So we went to the closest subway and went to Sinchon looking for a Loving Hut restaurant. We couln’t find it and it was now 3pm. We asked for help and  it turned out that we were in Sincheon, not Sinchon. One letter different and we were in totally the wrong part of Seoul. Oh no!

Not wanting to spend more time on the subway without food, we went straight back to the hostel and made nachos with salsa, cornchips, kidney beans and avocado from the supermarket. Time for a nap!

We decided to go out for dinner instead and after 7pm headed out to New Start vegan buffet. They shut at 8.30 and we had to change subway lines 3 times so we weren’t sure if we would get there in time. But it was easy to find and we had 50 minutes of buffet time left. The food was good, but the selection not as vast as Loving Hut. Benno had a vegan vanilla icecream covered in chocolate for dessert.

After dinner we caught the subway to the Han-river to see if we could find the rainbow bridge. Well, yes, we found it but there was no rainbow light fountain/waterfall display. Turns out the last display is at 8.30 and we were about an hour too late. Oh well, back to the hostel.

Vegan food day

6 04 2010

Today was a day of food.

First to Myeong-dong station and to Shinsegae department store for Sticky Fingers vegan bakery.

Next to Myeongdong Catholic Cathedral.

Finally to Achasan station and the totally awesome vegan buffet at Loving Hut.  A bargain lunch for 9900 won each for a huge selection AND a dessert buffet!

In the evening we watched a totally legit Korean DVD of the X-men prequel, Wolverine. It must have been stolen during production because 3 things were strange

1. All wires during stunts were visible.

2. The soundtrack was poorly mixed, or in some cases missing.

3. The CGI was not complete and a few scenes were just silver figures and pencil outlines or geometric shapes with no layers. The scene were the nuclear reaction explodes was all shapes and triangles on a white background.

Seoul sights- Insadong and Seoul Forest

6 04 2010

Insadong traditional streets with souvenir shops and vegan buffet.

Seoul Forest deer and waterfalls.

Last night in Osaka and farewell Japan

6 04 2010

On Saturday we had pancakes for breakfast with Atsu in Kyoto, before packing our bags and catching the train to Osaka.

Once we had checked into our hotel near the Shin-Osaka station we went to Green Earth restaurant for lunch. Last time we were in Osaka it was closed for O-bon holidays. It was cheap and simple food, but vegan. Unfortunately they have removed soy cheese from the menu so we couldn’t get a vegan pizza. We settled for the lunch set and a spicy hot sand.

We had dinner in the hotel and repacked our suitcases (again) and did a final load of washing in Japan. We watched some TV- the best Japanese TV seems to be in Kansai kingdom. We watched a game show with human curling competitions and stayed up to watch the Sarah Connor Terminator show in English.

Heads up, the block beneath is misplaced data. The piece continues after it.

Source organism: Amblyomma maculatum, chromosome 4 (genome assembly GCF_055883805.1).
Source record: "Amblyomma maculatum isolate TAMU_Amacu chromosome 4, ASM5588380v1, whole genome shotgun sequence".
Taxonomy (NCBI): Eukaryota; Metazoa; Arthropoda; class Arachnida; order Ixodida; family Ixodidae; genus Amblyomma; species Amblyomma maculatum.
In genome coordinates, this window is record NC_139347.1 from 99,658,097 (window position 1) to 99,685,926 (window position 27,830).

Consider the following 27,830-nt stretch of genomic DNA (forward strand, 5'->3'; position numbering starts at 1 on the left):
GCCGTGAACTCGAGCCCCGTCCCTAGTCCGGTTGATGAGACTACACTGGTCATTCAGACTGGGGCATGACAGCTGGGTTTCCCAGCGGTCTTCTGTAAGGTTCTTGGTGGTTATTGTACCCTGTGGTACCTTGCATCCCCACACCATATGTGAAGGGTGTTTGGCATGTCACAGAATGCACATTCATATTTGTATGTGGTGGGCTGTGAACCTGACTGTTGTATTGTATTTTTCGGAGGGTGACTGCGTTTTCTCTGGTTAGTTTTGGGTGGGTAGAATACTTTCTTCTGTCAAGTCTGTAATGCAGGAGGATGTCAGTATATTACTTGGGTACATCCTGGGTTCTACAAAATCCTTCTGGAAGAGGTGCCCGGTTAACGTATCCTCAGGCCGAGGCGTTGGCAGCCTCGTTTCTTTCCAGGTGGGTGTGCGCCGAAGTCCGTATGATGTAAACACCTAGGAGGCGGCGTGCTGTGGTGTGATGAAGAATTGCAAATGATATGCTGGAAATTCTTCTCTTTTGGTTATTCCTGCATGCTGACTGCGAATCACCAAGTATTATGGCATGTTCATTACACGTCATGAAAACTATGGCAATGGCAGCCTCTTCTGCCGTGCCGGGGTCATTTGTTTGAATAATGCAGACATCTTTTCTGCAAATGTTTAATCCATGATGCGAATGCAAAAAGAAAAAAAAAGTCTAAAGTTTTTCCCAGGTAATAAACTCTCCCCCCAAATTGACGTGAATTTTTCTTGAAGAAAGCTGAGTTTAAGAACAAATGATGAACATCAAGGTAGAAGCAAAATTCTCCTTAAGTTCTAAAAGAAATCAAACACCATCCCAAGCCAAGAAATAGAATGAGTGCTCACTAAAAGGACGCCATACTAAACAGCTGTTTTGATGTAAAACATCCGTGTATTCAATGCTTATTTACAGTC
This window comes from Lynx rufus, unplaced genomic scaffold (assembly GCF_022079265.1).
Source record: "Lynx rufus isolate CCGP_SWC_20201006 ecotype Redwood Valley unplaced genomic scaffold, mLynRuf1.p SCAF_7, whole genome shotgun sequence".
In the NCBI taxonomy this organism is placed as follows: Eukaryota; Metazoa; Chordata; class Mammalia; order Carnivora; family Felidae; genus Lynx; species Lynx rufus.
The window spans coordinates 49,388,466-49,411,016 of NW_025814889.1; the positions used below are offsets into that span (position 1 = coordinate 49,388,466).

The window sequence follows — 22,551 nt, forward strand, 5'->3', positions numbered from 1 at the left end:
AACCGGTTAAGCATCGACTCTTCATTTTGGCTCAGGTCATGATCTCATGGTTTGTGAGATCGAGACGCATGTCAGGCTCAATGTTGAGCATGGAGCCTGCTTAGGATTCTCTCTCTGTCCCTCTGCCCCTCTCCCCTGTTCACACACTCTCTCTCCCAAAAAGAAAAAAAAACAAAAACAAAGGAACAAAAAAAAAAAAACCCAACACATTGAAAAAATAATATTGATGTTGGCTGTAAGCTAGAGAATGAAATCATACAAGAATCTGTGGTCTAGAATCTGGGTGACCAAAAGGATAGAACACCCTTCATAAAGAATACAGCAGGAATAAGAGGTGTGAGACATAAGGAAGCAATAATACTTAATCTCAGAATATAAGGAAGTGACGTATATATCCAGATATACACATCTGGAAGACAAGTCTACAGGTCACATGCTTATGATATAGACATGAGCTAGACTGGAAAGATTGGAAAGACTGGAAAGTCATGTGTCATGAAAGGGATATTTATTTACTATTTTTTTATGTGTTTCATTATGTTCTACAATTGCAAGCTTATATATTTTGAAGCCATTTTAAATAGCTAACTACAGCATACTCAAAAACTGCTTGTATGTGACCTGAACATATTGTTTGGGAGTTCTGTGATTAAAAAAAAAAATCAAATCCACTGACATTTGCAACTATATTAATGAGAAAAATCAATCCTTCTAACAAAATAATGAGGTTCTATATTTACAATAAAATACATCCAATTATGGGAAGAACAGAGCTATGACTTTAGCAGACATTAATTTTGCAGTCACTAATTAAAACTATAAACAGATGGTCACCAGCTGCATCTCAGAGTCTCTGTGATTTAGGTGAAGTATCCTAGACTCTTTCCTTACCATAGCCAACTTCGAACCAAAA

Sunday morning we left the hotel early and caught the Shinkansen at 8.02am.  3 hours later (and after using the office seat in the reserved section that had powerpoints for laptop chargers) we were in Hakata. We had to catch a taxi to the International Ferry Terminal since we had only 15 minutes until we had to check in on the ferry.

At the terminal we got our boarding passes, submitted our alien cards, went through customs, immigration and into the duty free shops then onto the little jet foil JR beetle. We left Japan around 12 noon, and arriving at South Korean immigration and customs around 3pm. We think there was a total of 3 white foreigners on board, including us. The rest of the passengers were Koreans and Japanese.

Straight out the exit door and there was the shuttle bus to Busan train station. Tickets were only 900 won (about 90 cents) – Korea is already cheaper than Japan!

From Busan station we had about 4 minutes to find our KTX train to Seoul. We matched up the times (3.50pm departure) with our tickets and ran to platform 6 and boarded just before the doors closed. We put away our suitcases and went into car 9 to find that people were already sitting in seats 13 A and B… huh? Was it double booked? They called a train conductor who spoke English and while the departure time was correct, the train number was different.  Perhaps there had been a booking mistake in Japan when they booked our Nikkan Kyodo Kippu (Japan Korea ticket). So, we got moved to car 17 to where there were 2 free seats. At least we didn’t get kicked off! We almost thought we were in trouble when a passenger boarded at a later stop and stood looking at our seat numbers, but then they went away and we were safe in our seats!

We arrived in Seoul around 7 pm, walked through to the subway and boarded a crowded subway train for our hostel, the funny named Mr Sea. We bought some foods at a local supermarket with a very grumpy checkout-oldwoman and had curry for dinner. Yay! We made it to South Korea!